Securing Web Services in JBoss Application Server with WS-Security, Page 4
If you specify this information both in the configuration file and as system properties, the configuration file takes precedence. Additionally, because the same class handles the jboss-wsse-client.xml and jboss-wsse-server.xml files, the system properties could be used for the server also. Because the server might serve multiple Web Services, each with their own WS-Security configuration, it makes sense that the settings in the configuration file take precedence over the system properties.
You have to state that you want to use WS-Security by creating a META-INF/standard-jaxws-client-config.xml file. An example of this file can be found at server/xxx/deploy/jbossws.sar/META-INF/standard-jaxws-client-config.xml. Copy this file to your project and edit it, removing the configurations that you don't want. The only configuration you should leave is Standard WSSecurity Client, as shown in listing 8.
Listing 8: Client configuration file: standard-jaxws-client-config.xml
<?xml version="1.0" encoding="UTF-8"?> <jaxws-config xmlns="urn:jboss:jaxws-config:2.0" xmlns:xsi="http://www.w3.org/2001/XMLSchema-instance" xmlns:javaee="http://java.sun.com/xml/ns/javaee" xsi:schemaLocation="urn:jboss:jaxws-config:2.0 jaxws-config_2_0.xsd"> <client-config> <config-name>Standard WSSecurity Client</config-name> <post-handler-chains> <javaee:handler-chain> <javaee:protocol-bindings> ##SOAP11_HTTP </javaee:protocol-bindings> <javaee:handler> <javaee:handler-name> WSSecurityHandlerOutbound </javaee:handler-name> <javaee:handler-class> // Reference #1 org.jboss.ws.extensions.security.jaxws. WSSecurityHandlerClient </javaee:handler-class> </javaee:handler> </javaee:handler-chain> </post-handler-chains> </client-config> </jaxws-config>
The WSSecurityHandlerClient (#1) is the client-side handler that corresponds to the WSSecurityHandlerServer server-side handler. Both of these classes defer to the WSSecurityHandler class to handle the messages.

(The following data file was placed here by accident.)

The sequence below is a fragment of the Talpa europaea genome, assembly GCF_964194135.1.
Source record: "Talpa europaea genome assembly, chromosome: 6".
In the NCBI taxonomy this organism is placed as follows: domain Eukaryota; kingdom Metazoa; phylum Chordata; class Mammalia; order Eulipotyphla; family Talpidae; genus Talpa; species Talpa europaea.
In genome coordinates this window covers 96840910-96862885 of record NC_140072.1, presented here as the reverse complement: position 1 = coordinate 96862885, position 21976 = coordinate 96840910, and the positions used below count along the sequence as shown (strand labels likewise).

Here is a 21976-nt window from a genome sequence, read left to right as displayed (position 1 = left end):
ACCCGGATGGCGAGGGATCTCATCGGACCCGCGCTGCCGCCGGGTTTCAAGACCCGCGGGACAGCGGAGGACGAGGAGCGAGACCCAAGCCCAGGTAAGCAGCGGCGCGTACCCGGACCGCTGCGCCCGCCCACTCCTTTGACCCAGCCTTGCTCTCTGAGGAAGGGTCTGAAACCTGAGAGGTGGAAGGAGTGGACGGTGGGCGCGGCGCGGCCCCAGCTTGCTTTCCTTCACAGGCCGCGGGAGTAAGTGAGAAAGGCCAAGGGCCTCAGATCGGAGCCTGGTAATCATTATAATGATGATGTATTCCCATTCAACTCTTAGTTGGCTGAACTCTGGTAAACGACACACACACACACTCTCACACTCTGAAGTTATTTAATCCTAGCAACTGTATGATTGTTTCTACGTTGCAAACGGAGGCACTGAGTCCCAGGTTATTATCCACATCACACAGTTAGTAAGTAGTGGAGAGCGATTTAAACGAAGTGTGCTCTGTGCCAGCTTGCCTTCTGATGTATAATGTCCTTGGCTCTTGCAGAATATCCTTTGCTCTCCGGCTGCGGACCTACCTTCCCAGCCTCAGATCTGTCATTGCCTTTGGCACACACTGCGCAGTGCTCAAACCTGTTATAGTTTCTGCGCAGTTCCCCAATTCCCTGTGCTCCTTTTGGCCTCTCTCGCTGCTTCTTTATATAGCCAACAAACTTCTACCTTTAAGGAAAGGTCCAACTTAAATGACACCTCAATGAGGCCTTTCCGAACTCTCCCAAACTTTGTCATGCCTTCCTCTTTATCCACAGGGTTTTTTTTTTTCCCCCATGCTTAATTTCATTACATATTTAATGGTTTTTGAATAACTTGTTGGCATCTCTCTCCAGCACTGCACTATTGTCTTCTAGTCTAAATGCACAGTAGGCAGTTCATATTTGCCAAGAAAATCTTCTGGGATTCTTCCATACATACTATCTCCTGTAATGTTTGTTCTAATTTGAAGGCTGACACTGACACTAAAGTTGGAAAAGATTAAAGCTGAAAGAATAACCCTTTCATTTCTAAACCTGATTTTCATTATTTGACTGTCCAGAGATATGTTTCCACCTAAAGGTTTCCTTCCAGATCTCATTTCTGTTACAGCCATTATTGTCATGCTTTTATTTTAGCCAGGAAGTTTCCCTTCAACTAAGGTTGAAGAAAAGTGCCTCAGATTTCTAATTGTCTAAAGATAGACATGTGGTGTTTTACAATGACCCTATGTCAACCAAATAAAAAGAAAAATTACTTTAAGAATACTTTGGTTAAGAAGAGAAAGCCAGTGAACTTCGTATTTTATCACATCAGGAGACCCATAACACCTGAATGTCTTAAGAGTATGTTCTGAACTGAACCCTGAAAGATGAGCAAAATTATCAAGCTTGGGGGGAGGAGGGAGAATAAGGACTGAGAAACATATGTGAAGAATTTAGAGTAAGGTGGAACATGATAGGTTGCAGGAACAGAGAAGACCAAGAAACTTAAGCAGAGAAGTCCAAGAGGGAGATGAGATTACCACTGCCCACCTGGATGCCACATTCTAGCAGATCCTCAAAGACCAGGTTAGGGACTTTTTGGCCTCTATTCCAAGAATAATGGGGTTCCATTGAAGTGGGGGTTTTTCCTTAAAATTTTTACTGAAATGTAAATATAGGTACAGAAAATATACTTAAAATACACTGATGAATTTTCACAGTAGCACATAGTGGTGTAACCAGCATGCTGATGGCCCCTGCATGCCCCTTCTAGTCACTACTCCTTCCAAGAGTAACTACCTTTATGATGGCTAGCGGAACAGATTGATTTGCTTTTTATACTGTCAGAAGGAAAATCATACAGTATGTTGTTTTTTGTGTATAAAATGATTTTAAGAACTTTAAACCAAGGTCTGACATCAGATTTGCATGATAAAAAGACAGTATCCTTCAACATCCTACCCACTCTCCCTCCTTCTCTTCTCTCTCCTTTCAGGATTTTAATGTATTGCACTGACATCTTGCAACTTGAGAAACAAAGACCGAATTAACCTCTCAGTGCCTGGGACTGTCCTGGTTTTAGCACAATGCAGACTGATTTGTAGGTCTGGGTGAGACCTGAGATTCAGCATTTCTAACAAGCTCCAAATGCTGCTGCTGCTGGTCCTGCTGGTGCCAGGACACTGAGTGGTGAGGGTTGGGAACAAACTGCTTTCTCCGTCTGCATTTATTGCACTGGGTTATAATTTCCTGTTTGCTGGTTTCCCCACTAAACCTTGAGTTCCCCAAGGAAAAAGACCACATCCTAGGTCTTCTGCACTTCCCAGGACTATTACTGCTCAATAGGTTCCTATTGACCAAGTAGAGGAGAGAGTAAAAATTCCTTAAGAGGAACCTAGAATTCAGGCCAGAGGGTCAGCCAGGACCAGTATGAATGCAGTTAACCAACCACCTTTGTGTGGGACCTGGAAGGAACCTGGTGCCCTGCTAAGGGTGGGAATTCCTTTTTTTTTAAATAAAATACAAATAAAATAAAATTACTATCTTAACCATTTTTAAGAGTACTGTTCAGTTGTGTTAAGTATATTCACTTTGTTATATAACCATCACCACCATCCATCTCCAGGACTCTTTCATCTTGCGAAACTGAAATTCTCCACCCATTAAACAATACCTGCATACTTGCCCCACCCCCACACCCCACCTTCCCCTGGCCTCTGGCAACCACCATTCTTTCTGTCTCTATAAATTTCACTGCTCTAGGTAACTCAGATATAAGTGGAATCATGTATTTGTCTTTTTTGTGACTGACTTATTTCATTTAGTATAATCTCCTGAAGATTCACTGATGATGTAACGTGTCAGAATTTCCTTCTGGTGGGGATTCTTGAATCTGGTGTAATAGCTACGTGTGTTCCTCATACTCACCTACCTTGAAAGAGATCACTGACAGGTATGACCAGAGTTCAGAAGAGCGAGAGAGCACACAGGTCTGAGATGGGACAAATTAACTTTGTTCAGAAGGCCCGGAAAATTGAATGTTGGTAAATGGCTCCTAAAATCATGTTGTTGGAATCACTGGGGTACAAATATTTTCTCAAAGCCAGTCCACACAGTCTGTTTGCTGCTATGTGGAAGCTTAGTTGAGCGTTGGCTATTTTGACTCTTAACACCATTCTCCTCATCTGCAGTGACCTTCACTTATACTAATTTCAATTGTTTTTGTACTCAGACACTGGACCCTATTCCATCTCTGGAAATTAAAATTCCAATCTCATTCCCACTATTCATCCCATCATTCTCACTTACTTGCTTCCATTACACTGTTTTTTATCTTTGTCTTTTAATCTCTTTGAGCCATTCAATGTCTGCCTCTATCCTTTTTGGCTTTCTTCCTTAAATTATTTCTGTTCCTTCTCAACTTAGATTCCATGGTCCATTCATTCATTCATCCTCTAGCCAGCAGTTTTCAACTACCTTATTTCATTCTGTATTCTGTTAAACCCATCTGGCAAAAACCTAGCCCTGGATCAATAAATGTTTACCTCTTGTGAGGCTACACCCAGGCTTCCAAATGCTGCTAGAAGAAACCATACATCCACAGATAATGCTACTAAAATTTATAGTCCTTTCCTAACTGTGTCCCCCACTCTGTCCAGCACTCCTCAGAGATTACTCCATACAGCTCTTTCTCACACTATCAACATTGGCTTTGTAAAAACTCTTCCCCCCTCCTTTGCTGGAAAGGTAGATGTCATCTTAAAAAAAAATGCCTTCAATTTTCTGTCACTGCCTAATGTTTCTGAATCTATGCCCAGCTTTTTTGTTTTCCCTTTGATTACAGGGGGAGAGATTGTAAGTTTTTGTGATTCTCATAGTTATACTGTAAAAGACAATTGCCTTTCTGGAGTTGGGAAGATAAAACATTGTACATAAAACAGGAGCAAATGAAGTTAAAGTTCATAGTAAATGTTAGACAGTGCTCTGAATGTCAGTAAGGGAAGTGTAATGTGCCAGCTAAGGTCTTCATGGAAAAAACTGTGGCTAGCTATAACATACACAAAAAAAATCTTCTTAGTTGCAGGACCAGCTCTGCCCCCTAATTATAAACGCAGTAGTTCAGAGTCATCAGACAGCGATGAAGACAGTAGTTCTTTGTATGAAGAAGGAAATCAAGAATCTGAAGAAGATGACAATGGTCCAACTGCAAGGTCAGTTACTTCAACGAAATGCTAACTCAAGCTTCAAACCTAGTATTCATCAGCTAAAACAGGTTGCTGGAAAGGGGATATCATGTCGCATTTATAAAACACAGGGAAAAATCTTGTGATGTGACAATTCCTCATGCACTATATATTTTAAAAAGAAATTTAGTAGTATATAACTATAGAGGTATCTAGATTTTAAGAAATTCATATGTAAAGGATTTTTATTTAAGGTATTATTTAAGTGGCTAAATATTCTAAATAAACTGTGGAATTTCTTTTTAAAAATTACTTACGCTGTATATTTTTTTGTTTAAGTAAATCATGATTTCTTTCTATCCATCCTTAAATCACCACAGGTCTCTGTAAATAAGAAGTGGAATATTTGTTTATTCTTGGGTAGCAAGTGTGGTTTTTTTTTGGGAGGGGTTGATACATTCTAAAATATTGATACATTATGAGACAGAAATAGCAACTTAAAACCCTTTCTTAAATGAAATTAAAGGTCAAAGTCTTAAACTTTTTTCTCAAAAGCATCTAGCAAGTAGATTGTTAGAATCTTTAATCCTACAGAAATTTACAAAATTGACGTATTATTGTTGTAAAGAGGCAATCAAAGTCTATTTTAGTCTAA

All that's left to do is package the files into a JAR file as illustrated in figure 4.
Figure 4: Here are the contents of the client.jar file when using WS-Security.
Once you have the JAR file, you can run the client, once again using wsrunclient. It should work. You can verify that the messages are encrypted by turning on message tracing. Uncomment the Enable JBossWS message tracing entry in the jboss-log4j.xml file before starting the application server. Then look for the org.jboss.ws.core.MessageTrace entries in the server.log file.
Signing the messages using WS-Security
WS-Security provides a mechanism to sign a message, providing an alternate means of authenticating the user. To illustrate how this works, we modify the example that encrypts messages.
For signing a message, the sender uses his or her private key, and the receiver uses the sender's public key to verify the sender's identity. This means that the client's public key must be in the server's truststore and the server's public key must be in the server's truststore. This configuration is illustrated in figure 5.
Figure 5: Here are the relationships among the key and trust stores for signing messages. The only difference between this and figure 1 is that the other system's public key has been added to the truststore.
Assuming that the keystores and truststores are already set up for encryption, here are the additional commands used to create this configuration:
keytool -import -alias server -keystore client.truststore \ -file server_pub.key keytool -import -alias client -keystore server.truststore \ -file client_pub.key
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